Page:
| By Clark D. Ruiz II

In this column, I wanted to share the thoughts and words of a current NCAA Division I player whose college tennis experience will surely provide you with food for thought and guidance on the importance of team dynamics.

When you make the decision to play collegiate tennis, you might not realize it, but for the next four years, the members of your team will be the ones that you share a large majority of your college experiences with. Now, coming from the world of junior tennis, you may not really view tennis as much of a “team sport.” I mean, if you were able to get through junior tennis and be successful on your own, of course it’s certainly possible to get through college tennis the exact same way. However, that may not provide you with the best college experience you can have.

When you decide to play college tennis, you are choosing to play on a team. This word is very rarely associated with the game of tennis, as the sport is played more individually on a professional level. Of course there are team competitions, but at the heart of professional tennis, success is most often achieved individually. However, in college, you are presented with the opportunity to be a part of a group of people, working towards the same goal. Playing on a team comes with certain dynamics that play a large part in the success of that team in their season. When you’re on a team, you have more to worry about than just your tennis game. You begin to forge relationships with your teammates, and how you interact with them on and off the court can often affect your performance on the court.

I have played college tennis for two going on three years now. A large part of my decision to attend the school for which I am currently playing for, had to do with the people who were going to be on my tennis team. For me, it was very important that I found a team that I not only fit in with, but that I felt comfortable, and with whom I could see myself being very close. In my two years of college tennis, I have become friends with a group of individuals who have always supported me on and off the court, in good times and in bad. At any given time, I have been able to rely on my teammates to encourage me during moments of triumph and keep me determined during moments of defeat. Until I became a member of my college tennis team, I never knew that having the unwavering support of seven other people could mean the difference between suffering a tough loss or pulling off a spectacular win.
Is team success entirely dependent on those team dynamics? Not completely, but I have found that having the solid support of your team behind you, individuals who are going through exactly what you are going through on a daily basis, can mean a whole lot sometimes. This year, my team won our conference, and made it to the NCAA tournament for the first time in quite a few years.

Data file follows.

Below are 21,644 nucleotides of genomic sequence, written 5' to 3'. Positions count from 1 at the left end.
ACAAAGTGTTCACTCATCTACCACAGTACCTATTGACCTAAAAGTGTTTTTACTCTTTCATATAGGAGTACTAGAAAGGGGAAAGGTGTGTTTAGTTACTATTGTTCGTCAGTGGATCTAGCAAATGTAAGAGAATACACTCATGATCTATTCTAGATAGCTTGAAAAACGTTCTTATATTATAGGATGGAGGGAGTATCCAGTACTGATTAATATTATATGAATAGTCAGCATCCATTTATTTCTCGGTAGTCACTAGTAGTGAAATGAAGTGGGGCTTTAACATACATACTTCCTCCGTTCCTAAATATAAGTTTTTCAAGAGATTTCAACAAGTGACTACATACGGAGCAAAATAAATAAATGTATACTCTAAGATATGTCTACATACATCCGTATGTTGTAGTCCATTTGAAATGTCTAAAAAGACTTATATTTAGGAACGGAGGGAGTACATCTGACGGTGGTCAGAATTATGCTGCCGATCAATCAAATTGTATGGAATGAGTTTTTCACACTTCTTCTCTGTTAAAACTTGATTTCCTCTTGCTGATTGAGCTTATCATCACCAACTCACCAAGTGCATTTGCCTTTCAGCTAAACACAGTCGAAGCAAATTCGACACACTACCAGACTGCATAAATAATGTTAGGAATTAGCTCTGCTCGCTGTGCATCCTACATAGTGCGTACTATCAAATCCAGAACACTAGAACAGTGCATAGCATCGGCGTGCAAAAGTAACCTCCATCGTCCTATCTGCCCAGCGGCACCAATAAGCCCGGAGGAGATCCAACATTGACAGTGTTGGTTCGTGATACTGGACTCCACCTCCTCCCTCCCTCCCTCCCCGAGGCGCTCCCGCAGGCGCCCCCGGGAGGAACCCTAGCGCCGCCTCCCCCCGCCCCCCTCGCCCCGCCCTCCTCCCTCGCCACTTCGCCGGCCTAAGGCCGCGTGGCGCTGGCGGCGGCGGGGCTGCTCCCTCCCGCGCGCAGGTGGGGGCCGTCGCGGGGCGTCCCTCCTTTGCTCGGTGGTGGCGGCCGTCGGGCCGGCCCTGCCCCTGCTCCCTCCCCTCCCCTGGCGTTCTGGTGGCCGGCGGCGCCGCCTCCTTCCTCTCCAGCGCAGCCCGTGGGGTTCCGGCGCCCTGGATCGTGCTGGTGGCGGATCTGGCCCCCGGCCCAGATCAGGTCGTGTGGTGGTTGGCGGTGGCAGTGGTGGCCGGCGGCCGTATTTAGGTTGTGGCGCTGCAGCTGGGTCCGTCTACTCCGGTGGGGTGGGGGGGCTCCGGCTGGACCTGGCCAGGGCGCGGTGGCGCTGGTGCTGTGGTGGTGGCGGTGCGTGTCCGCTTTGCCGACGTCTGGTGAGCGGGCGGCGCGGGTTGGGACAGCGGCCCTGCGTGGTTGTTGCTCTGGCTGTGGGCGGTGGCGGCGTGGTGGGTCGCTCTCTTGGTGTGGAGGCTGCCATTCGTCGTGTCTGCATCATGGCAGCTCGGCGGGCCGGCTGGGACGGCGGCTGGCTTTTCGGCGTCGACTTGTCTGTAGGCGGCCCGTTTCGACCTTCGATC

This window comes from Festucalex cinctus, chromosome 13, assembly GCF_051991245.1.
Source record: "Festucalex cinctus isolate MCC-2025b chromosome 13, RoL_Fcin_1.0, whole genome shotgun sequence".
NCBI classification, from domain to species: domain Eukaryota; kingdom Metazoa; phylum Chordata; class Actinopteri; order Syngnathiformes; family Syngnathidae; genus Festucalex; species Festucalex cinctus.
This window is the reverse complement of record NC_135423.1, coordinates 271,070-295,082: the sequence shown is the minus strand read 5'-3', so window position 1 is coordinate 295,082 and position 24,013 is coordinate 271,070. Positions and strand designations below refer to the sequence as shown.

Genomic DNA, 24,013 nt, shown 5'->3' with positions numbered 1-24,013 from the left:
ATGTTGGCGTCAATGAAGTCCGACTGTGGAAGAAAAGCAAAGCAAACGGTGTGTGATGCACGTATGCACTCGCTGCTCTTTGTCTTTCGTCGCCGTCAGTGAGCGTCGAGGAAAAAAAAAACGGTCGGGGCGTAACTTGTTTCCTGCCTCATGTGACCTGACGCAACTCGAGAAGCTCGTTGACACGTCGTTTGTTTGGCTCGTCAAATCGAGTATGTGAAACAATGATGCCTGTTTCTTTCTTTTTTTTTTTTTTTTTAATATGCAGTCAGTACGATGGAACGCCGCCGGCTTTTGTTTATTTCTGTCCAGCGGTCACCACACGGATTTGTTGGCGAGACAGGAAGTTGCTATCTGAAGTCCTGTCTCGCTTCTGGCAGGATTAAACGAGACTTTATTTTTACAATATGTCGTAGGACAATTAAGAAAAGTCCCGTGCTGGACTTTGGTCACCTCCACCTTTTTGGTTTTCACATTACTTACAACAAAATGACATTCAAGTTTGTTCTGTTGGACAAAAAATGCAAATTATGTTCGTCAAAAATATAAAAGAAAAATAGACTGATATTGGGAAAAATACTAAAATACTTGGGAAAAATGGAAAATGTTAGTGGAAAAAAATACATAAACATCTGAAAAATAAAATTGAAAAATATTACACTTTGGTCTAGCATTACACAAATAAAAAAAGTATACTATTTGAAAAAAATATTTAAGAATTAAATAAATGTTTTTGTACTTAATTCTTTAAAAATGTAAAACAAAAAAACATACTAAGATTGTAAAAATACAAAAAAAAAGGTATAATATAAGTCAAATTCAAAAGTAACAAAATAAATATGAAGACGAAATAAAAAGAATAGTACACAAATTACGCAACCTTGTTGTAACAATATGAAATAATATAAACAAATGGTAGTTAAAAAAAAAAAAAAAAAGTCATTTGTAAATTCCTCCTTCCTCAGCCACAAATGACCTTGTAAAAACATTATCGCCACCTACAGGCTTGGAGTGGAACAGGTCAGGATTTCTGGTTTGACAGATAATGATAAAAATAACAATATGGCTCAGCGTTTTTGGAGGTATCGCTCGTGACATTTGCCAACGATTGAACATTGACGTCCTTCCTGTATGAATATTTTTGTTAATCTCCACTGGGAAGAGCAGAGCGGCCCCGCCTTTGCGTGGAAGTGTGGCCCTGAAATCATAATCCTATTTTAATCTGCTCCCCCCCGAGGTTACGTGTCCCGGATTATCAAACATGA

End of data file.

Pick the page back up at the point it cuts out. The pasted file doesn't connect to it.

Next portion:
For a lot of teams, making the tournament is almost a given, but for a team from a smaller school like mine, it is sometimes perceived as a little bit out of our league. Despite that view, we were collectively determined to prove our doubters wrong. I have to say, the bond my teammates and I share with one another had a lot to do with our victory. We played a team that we had suffered a heartbreaking loss to in our regular season.

We were able to overcome that loss, and three out of our six singles matches were able to come back from at least a set down, to take the championship. Those of us playing, as well as those of us watching, were cheering relentlessly for each other, constantly making our teammates aware that they had the support of their team behind them the entire time. Again, it’s certainly not everything, but it makes such a difference to have a positive team dynamic fueling your determination to succeed. And it makes victory that much sweeter when you’re able to celebrate your success with great teammates who also happen to be your best friends.

The story above is just a very small sampling of the life and goals of a collegiate tennis player. The leap to the collegiate ranks marks a huge step in one’s life journey. You must be able to handle the pressures of collegiate life, balance your play on the court, and always remember to never lose sight of the major reason you are at a particular school, to advance your education.

As the author did in sharing her experience, I too urge you to forge a strong bond with your collegiate teammates both on and off the court. Those same teammates are, or once were, in the same boat as you, and some of your veteran teammates could play the role of both mentor and friend as you further your collegiate tennis career.

Clark D. Ruiz II

<p>Clark D. Ruiz II is founder of <a onclick="window.open(this.href,'AdvantageTennisStrategiesLLC','resizable=yes,location=yes,menubar=no,scrollbars=yes,status=yes,toolbar=no,fullscreen=no,dependent=no,status'); return false" href="http://www.advantagetennisstrategies.com">Advantage Tennis Strategies LLC</a>. He may be reached by phone at (917) 991-0088 or e-mail <a href="mailto:clark@advantagetennisstrategies.com?subject=Re%3A%20Long%20Island...@advantagetennisstrategies.com</a>.</p>